Supervisor Ralph Bair agreed with strategic planning.
“The thing that I’m wondering is whether we will have enough information so we can decide where we want to go, and are we going to have stable enough management that the plan can be followed?” Bair asked. “I don’t want to have us pay this $10,000 and have management say, ‘Well, we’re going to follow that sort of,’ or something like that. I want stable management so we can put forth a plan and make it work.”
Bair said that ITID has been so busy addressing one emergency after another, and flip-flopping between whether to lease equipment or buy equipment, that it has lost focus, explaining that in past years, previous boards had leased heavy equipment because that was the only way they could afford to operate.
“We couldn’t have [the equipment] down and had it leased. [The lessor] came and fixed it, and we had it back on the road,” he said. “To me, that’s what a plan is. We keep going back and forth between buying and fixing and things like that. I just think we need something a little more stable, and a strategic plan kind of makes sense to me, because sometimes, even if the new board doesn’t follow it, at least they have some information to go from.”
Hager said she favored hiring a strategic planning consultant but could not manage extra meetings to conduct them.
“I can’t handle any more meetings in my life, seriously, but I think that the district would benefit from something like this,” she said. “As for the cost, look at everything else that we pay for. We sling raises left and right, and we buy things sometimes that are more than we should be spending. However, this is an investment in the district. I think that it’s worthwhile to finance this.”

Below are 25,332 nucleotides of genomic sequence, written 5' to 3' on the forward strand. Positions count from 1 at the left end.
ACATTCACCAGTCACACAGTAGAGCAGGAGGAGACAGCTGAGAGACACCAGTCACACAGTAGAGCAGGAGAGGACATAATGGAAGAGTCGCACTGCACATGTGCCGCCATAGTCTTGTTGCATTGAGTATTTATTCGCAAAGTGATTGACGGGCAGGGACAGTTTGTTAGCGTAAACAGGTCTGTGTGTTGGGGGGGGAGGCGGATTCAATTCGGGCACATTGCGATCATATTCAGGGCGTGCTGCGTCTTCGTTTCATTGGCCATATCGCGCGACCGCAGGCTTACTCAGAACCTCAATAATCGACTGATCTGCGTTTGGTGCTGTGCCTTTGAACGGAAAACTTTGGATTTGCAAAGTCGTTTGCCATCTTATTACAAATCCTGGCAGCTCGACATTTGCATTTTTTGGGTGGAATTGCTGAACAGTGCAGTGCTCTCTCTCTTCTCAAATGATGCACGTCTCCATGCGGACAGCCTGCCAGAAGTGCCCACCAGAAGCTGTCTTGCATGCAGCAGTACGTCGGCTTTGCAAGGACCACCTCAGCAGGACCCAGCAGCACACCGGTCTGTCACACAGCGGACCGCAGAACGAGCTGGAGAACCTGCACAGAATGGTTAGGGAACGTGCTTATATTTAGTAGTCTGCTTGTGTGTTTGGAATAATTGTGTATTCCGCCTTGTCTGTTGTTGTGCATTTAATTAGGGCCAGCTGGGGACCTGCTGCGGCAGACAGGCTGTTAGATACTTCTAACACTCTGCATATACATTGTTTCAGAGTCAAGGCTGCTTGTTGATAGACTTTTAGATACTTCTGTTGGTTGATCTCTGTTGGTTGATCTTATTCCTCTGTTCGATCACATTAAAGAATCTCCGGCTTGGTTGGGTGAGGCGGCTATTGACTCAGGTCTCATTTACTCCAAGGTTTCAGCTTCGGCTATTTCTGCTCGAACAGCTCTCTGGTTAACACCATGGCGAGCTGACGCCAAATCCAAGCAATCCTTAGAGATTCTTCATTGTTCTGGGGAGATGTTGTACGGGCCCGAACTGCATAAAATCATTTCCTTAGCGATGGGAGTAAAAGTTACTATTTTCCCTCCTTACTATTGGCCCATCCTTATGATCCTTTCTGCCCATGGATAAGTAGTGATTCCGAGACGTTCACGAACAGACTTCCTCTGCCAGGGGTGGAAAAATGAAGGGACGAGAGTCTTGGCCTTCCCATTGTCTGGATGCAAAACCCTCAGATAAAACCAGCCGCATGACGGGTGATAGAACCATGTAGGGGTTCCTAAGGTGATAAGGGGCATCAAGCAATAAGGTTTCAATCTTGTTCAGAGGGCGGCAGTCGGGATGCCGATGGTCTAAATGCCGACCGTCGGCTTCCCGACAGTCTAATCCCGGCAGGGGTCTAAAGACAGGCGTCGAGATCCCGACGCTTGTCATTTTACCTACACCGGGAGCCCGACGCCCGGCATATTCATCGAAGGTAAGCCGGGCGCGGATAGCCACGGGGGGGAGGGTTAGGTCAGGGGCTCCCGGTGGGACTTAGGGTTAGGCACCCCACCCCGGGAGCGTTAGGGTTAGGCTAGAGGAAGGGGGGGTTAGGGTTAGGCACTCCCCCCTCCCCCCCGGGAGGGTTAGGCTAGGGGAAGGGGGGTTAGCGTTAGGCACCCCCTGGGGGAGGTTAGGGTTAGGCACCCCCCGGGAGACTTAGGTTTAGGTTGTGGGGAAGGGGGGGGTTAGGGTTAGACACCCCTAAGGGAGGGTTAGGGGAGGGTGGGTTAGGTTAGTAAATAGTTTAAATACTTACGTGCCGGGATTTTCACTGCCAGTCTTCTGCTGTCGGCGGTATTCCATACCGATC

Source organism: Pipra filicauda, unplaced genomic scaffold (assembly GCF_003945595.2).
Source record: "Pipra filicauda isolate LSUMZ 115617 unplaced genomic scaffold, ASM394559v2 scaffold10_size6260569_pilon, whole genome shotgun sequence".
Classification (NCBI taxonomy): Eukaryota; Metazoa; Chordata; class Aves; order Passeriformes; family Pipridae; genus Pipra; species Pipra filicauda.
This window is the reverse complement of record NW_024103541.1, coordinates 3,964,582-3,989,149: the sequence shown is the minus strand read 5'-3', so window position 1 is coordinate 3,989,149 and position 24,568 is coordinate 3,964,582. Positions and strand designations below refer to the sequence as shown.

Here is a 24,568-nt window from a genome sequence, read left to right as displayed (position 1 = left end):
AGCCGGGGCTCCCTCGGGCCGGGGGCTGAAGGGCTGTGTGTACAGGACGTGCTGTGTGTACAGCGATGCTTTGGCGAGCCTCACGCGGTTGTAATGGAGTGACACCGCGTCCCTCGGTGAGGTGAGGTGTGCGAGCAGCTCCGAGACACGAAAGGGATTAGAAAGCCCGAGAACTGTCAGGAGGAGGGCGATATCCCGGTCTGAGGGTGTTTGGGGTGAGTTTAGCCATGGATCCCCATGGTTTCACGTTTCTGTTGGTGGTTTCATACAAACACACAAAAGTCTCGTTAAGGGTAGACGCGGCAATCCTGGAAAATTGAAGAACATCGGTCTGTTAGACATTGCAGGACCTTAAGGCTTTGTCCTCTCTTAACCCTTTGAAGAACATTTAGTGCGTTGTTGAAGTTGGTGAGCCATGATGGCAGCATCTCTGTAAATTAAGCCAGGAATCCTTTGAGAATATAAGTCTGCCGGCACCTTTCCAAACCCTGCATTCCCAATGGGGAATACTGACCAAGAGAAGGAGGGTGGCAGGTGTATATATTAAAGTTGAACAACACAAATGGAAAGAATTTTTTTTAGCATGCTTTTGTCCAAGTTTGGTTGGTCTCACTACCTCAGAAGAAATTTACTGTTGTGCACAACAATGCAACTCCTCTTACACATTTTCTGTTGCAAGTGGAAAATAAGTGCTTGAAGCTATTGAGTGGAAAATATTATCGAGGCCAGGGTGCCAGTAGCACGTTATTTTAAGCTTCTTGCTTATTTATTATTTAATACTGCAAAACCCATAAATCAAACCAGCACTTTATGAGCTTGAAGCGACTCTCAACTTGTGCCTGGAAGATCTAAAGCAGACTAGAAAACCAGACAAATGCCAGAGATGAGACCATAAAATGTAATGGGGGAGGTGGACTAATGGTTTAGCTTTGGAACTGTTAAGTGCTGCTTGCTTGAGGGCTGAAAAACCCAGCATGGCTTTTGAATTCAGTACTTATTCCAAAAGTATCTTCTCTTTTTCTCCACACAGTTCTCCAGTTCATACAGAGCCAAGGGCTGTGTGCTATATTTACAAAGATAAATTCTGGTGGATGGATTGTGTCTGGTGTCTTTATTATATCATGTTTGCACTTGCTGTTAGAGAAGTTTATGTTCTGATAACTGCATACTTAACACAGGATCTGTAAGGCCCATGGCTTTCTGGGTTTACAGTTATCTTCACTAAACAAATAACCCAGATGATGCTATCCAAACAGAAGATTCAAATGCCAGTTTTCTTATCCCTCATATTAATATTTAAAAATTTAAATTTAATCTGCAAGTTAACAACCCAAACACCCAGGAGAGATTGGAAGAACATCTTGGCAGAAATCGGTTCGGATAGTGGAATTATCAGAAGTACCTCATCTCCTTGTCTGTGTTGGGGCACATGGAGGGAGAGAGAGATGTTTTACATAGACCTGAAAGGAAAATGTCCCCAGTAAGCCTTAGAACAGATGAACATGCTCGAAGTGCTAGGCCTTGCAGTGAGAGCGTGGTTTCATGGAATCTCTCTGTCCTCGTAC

Bair said the consultant would have public meetings with residents as well as board members.
“It wouldn’t be all our time,” he said. “We can kind of work around anybody’s schedule to do that.”
Dunkley said as a business owner, he believes in strategic planning.
“I was talking more or less like a promise that we could go by,” he said. “My biggest thing is water, drainage, roads, infrastructure, but we keep on flip-flopping. This is a good idea. I did not know how much it was going to cost, but if they are going to give seminars to the public, I can go with this.”
Argue recommended Barbara Cottrell among the three potential consultants.
Wodraska added that strategic planning would be of benefit for changing boards or staff, because new members would have it as a resource.
“Taking the time to do this is actually for changing boards, for changing managers, for changing staff, because when somebody new comes in, they’re going to say, ‘Where’s the document that says what I’m supposed to do?’” he said.
Argue made a motion to approve a consultant, which passed 5-0.
ITID Attorney Mary Viator said she would bring back a scope of work for the board’s consideration. Hager invited Cottrell to come to the board’s next meeting.